This gist of all of this is to take something of inspiration and extrapolate its characteristics and expand on it. Let’s do a quick example. You picked up a leaf and you’re looking at the details. You notice the color, it’s shape, size, the lines and texture.

The color may inspire the color of yarn or paint you choose for your next project, the color of the felt you want to use to make felt leaves, the color you want your bedroom, or the Thanksgiving cloth napkins you want to make. The texture may inspire you to press it into a clay project for a bowl, vase, or plate or to make a rubber stamp. You may want to make a piece of jewelry the shape of a leaf, or place mats, or garland.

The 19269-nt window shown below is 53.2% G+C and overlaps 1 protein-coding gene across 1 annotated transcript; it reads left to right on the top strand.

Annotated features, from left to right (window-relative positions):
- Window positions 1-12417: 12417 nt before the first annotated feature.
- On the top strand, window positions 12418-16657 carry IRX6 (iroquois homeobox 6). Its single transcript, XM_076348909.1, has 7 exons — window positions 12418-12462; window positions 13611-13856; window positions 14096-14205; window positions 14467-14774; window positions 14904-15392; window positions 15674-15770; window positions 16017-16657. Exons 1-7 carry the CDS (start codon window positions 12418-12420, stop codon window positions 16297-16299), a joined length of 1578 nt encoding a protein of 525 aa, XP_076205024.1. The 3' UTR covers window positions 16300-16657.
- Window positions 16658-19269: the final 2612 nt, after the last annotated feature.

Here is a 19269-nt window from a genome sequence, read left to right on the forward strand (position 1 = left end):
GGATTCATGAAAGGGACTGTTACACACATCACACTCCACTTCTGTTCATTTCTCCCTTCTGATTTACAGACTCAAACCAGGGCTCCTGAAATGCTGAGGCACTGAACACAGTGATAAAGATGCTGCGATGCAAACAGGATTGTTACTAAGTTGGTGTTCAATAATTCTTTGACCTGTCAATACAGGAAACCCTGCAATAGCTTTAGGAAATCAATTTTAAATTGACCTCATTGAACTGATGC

There are endless ways to take an ordinary object, structure, environment, or person, look at the details, and think of other possibilities for it. I hope that you try out this exercise.

Well folks, that’s the end of the “How to Think Creatively” series. I hope you learned something and/or felt inspired. If you have questions, think I should clarify something, let me know! Let’s work together for a common good that is creative thinking. I’d also love to hear how, where, when, and who you get your creative juices from or share your creative thinking secrets with us.

If you missed the other “How to Think Creatively” parts, you can find them here:

How to Think Creatively: Part 1

How to Think Creatively: Part 2

How to Think Creatively: Part 3

Happy creating, home philosophers!




How to Think Creatively: Part 1

How to Think Creatively

Being able to think creatively in your personal life and career is a strength many utilize and many think they just don’t have it what it takes. How do the creative types make it look so easy when it’s such a struggle for others? All of us have the potential to think creatively, we just need to learn and know how to strengthen our creative side.